Ecogeomorphology of Mangroves

The environmental settings of mangroves are a complex behavior of regional climate, tides, river discharge, wind, and oceanographic currents (Figure 1). There are about

240 x 103 km2 of mangroves that dominate tropical continental margins from river deltas, lagoons, and estuarine settings to islands in oceanic formations (noncontinental). The landform characteristics of a coastal region together with geophysical processes control the basic patterns in forest structure and growth. These coastal geomorphic settings can be found in a variety of life zones that depend on regional climate and oceanographic processes. Hydroperiod of mangroves resulting from gradients in microtopography and tidal hydrology (Figure 1) can influence the zonation of mangroves from shoreline to more inland locations forming ecological types of mangrove wetlands. Lugo and Snedaker identified ecological types of mangroves based on topographic location and patterns of inundation at local scales (riverine, fringe, basin, and dwarf; Figure 1) that Woodroffe summarized into basically three geomorphic types (riverine, fringe, and inland). A combination of ecological types of mangroves can occur within any one of the geomorphic settings occurring at a hierarchy of spatial scales that can be used to classify mangrove wetlands.

Various combinations of geophysical processes and geomorphologic landscapes produce gradients of regulators, resources, and hydroperiod that control mangrove growth (Figure 2). Regulator gradients include salinity, sulfide, pH, and redox that are nonresource variables that influence mangrove growth. Resource gradients include nutrients, light, space, and other variables that are consumed and contribute to mangrove productivity. The third gradient, hydroperiod, is one of the critical characteristics of wetland landscapes that controls wetland productivity. The interactions of these three gradients have been proposed as a constraint envelope for defining the structure and productivity of mangrove wetlands based on the relative degree of stress conditions (Figure 2). At low levels of stress for all three environmental gradients (such as low salinity, high nutrients, and intermediate flooding), mangrove wetlands reach

Figure 1 Hierarchical classification system to describe patterns of mangrove structure and function based on global, geomorphic (regional), and ecological (local) factors that control the concentration of nutrient resources and regulators in soil along gradients from fringe to more interior locations from shore. Modified from Twilley RR, Gottfried RR, Rivera-Monroy VH, Armijos MM, and Bodero A (1998) An approach and preliminary model of integrating ecological and economic constraints of environmental quality in the Guayas River estuary, Ecuador. Environmental Science and Policy 1: 271-288 and Twilley RR and Rivera-Monroy VH (2005) Developing performance measures of mangrove wetlands using simulation models of hydrology, nutrient biogeochemistry, and community dynamics. Journal of Coastal Research 40: 79-93.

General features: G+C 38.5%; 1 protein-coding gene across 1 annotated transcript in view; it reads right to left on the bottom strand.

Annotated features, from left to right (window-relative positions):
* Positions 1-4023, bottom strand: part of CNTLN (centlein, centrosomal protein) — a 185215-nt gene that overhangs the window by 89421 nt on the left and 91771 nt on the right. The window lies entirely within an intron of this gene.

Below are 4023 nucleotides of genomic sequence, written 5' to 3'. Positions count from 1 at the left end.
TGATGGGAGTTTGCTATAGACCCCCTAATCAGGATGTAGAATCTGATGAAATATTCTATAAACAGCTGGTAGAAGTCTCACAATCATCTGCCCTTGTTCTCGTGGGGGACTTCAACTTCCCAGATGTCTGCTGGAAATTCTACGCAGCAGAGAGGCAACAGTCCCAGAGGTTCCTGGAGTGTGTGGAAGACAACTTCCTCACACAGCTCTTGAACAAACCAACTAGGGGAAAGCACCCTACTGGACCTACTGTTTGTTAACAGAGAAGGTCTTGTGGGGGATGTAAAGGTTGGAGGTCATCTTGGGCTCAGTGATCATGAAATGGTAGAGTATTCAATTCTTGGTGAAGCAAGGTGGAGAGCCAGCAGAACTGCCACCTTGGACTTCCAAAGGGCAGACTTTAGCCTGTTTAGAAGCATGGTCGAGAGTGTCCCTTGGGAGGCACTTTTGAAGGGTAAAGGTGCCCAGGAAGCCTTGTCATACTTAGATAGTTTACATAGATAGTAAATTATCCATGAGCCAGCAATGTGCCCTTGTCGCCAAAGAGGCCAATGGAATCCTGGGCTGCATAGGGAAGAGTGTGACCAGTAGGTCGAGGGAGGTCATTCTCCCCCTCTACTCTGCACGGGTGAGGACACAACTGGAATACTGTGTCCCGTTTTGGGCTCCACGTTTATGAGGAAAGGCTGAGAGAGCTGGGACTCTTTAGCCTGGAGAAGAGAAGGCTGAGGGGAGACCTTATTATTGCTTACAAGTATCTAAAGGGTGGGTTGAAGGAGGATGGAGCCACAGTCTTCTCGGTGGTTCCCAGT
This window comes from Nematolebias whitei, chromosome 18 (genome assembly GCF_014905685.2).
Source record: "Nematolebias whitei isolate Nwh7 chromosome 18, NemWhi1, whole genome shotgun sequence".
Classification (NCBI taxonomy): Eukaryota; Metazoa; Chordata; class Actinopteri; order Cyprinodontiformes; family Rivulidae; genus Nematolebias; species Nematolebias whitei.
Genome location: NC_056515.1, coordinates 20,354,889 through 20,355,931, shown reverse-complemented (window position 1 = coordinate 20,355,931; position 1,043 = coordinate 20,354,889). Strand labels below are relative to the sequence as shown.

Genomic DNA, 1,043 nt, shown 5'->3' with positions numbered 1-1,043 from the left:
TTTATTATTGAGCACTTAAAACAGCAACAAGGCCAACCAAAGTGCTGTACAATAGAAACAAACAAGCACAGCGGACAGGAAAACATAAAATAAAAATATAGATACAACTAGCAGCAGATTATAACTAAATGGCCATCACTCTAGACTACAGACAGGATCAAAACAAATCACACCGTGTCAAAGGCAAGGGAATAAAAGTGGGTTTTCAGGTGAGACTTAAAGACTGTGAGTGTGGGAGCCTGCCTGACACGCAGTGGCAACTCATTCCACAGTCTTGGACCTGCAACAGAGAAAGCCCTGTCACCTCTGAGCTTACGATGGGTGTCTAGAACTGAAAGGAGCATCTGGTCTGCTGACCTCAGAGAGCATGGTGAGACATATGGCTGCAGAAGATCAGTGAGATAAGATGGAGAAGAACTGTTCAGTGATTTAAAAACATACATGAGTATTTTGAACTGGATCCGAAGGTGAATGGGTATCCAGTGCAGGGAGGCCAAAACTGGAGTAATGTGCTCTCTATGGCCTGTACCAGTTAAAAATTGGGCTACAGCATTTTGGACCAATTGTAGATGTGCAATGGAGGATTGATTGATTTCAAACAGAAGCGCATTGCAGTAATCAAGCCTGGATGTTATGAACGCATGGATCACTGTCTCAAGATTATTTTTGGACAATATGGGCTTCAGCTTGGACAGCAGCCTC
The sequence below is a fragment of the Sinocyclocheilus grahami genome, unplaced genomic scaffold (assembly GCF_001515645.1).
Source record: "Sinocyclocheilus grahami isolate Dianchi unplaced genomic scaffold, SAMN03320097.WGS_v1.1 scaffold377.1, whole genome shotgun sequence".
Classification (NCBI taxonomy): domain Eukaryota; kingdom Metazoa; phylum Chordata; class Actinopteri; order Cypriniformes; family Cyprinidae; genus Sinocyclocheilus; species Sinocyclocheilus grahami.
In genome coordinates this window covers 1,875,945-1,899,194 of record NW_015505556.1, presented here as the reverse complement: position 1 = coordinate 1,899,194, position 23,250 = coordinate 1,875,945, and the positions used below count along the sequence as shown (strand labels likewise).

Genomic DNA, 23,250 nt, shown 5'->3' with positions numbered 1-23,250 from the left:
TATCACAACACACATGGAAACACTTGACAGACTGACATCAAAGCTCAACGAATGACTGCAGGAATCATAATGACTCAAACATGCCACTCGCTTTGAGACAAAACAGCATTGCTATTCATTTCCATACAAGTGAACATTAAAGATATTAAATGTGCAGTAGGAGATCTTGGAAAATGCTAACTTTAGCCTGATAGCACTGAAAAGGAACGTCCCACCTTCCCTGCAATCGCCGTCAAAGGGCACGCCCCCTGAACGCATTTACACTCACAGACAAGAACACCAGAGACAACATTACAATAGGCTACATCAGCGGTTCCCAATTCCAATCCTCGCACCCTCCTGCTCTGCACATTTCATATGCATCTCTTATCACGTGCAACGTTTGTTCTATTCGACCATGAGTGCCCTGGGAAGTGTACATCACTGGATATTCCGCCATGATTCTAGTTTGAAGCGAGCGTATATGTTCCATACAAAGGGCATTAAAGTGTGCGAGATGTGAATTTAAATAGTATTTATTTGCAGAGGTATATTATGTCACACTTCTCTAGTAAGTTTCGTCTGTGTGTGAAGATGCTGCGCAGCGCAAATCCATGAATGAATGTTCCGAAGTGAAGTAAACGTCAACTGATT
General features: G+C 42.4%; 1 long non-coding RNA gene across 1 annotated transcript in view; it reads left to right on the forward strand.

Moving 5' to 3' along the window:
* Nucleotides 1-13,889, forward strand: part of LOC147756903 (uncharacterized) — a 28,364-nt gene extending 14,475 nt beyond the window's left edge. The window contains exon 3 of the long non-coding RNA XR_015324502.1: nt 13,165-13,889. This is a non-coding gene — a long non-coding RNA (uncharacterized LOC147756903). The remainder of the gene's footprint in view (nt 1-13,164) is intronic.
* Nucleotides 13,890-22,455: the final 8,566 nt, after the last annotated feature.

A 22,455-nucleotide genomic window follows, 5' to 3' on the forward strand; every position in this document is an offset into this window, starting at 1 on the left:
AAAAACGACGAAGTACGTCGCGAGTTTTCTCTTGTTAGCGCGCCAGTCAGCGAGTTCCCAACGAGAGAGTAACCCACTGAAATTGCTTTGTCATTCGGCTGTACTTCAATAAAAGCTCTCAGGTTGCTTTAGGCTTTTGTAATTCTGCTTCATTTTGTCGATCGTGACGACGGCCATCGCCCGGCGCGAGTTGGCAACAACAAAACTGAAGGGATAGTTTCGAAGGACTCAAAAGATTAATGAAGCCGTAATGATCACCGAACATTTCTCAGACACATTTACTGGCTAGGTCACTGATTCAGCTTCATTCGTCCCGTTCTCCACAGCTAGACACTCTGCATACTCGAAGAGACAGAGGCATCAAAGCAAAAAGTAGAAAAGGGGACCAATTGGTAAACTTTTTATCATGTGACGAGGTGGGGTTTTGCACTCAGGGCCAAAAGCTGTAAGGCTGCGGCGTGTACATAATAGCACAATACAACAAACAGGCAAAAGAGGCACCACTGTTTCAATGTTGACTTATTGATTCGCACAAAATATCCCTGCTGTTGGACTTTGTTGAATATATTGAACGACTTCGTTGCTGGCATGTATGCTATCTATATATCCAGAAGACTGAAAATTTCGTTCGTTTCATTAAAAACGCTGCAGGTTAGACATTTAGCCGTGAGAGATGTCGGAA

Figure 1 Hierarchical classification system to describe patterns of mangrove structure and function based on global, geomorphic (regional), and ecological (local) factors that control the concentration of nutrient resources and regulators in soil along gradients from fringe to more interior locations from shore. Modified from Twilley RR, Gottfried RR, Rivera-Monroy VH, Armijos MM, and Bodero A (1998) An approach and preliminary model of integrating ecological and economic constraints of environmental quality in the Guayas River estuary, Ecuador. Environmental Science and Policy 1: 271-288 and Twilley RR and Rivera-Monroy VH (2005) Developing performance measures of mangrove wetlands using simulation models of hydrology, nutrient biogeochemistry, and community dynamics. Journal of Coastal Research 40: 79-93.

Regulator gradient Resource gradient Hydroperiod

Figure 2 Interaction of three factors controlling the productivity of coastal wetlands, including regulator gradients, resource gradients, and hydroperiod. The bottom panel defines stress conditions associated with how gradients in each factor control growth of wetland vegetation. From Twilley RR and Rivera-Monroy VH (2005) Developing performance measures of mangrove wetlands using simulation models of hydrology, nutrient biogeochemistry, and community dynamics. Journal of Coastal Research 40: 79-93.

their maximum levels of biomass and net ecosystem productivity.

Soil nutrients are not uniformly distributed within mangrove ecosystems, resulting in multiple patterns of nutrient limitation. Along a microtidal gradient in carbonate reef islands, trees were generally N-limited in the fringe zone and P-limited in the interior or scrub zone. Fertilization studies demonstrated that not all ecological processes respond similarly to or are limited by the same nutrient. It is also apparent that mangrove forests growing in other ecogeomorphic settings are also prone to P-limitation associated with different geophysical processes. One of the most critical regulator gradients (Figure 2) controlling mangrove establishment, seedling survival, growth, height, and zonation is salinity, depending on their ability to balance water and salt. Interspecific differential response of mangrove propagules to salinity occurs at salinities from 45 to 60gkg~\ The 613C and

6 N signatures of mangrove leaf tissue can indicate stress conditions such as drought, limited nutrients, and hyper-salinity across a variety of environmental settings.

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